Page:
Well, we knew that he had a whole grip on the disco thing from his background, but what surprised us was how more excited he was to work on the guitar tracks and adding texture to those songs because he was such a huge My Bloody Valentine/shoegazing fan, which we didn’t know going across. That kind of came as a surprise to us, but it was that type of experimentation he pushed on us… It wasn’t like we just arrived at the studio and he had this concrete idea of what we’d do. It was more like, "Okay, we just got this new piece of gear, let’s plug it in and see what we can get out of it,” which is something we found really interesting because we’ve never worked like that before.

In Ghost Colours was a long time coming. What led to such a delay between albums?
A lot of it came down to touring and there’s such a delay in release with Bright Like Neon Love, because it came out here in 2004 and then in North America a year later, the UK a year and a half later. And then it just came down to touring; all of these tours came up that we just couldn’t turn down. The record was still finding a new audience every day, and even still, we could have done another American tour and kinda kept going. I still feel that people are still discovering our first record. It’s not like it dropped and became big or anything; it was really a hard flog for us over a while. We literally did about three years of touring that record. We started writing [In Ghost Colours] in about mid-2006, and the writing came really quickly, and then we just worked by other people’s timetables; we had to wait for the DFA studio to be free for us to go over there and record, and then we had to wait for it to be free to mix the record. And then when you have to deal with international labels synching release dates, it got pushed back another three months. It was all a lot of boring stuff, that I don’t think we were prepared for. We were kind of sitting around waiting to get stuff done and get the record out. But, I guess that’s just the nature of the game.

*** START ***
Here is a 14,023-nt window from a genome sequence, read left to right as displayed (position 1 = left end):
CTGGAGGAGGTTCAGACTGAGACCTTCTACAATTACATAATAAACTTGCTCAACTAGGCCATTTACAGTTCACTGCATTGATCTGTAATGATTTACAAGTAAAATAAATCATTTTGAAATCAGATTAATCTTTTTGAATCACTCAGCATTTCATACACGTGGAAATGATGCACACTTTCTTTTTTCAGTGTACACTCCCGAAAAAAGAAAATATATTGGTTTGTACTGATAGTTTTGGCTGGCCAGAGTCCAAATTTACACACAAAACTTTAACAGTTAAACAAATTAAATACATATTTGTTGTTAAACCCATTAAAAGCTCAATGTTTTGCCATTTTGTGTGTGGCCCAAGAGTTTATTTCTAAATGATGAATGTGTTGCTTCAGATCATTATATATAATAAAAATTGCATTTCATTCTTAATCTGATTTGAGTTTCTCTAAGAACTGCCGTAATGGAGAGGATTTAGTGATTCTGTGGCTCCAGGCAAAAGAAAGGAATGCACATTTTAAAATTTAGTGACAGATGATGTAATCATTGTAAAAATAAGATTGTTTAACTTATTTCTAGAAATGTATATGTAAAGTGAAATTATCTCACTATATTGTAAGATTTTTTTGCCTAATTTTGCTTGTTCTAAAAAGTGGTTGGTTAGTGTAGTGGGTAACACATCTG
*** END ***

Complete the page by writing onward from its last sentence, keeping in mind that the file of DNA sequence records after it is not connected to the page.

The album sounds like there is a lot more diversity flowing through the band now. I remembered first writing about "So Haunted" thinking the first part was more in line with droning pop bands like My Bloody Valentine than anything else you've done previously. Were you looking to diversify?
Yeah, we certainly wanted to evolve and push our songwriting a little more on this record, with the arrangements and just enhance the sound of Cut Copy and, like I said before, make it sound more like a band. Just push ourselves with songwriting. And we all come from that background of listening to My Bloody Valentine, and those early ’90s noisy guitar bands, so that’s always been a big part of Cut Copy, especially in our live show, which was always sort of an interpretation, like a garage band. I guess it was all about putting the songs first and seeing if we could take them into an interesting direction.

You guys have also become go to DJs. You put out a Fabriclive mix as well as the free So Cosmic mix. What’s your objective as DJs?
It all just comes down to track selection. For us it’s just about trying to make it as interesting as possible and not just the complacent rotation of 12-inches reflecting what’s happening in dance music at the moment. The Avalanches are probably our biggest influence on music, and their DJ mixes are always so musical and we’re always blown away by them, mixing My Bloody Valentine with David Bowie. It’s amazing listening to it when you’re out, but also at home.

What was it like touring with Daft Punk?
It was pretty surreal at times. When we started out, we kind of joked about supporting them one day. When we got the call to do it, they’re such an amazing team and a huge influence on us, just to be able to share the stage with them was certainly quite an honour. But also, Dan had met Thomas [Bangalter] while he was mixing the first album in Paris, so there was a little bit of history. Just being on that whole tour in Australia where they ended the tour, being there for the last shows was very special. They were huge, crazy shows.

Did you get to mess around in the pyramid or try on the robot costumes?
Umm… robot costumes were off limits [laughs] but the pyramid we got to walk around and take a look at what goes on in there. It was great to get up close and personal with it. I’ve got a good album in my iPhoto library of it all. (Modular/Fontana North)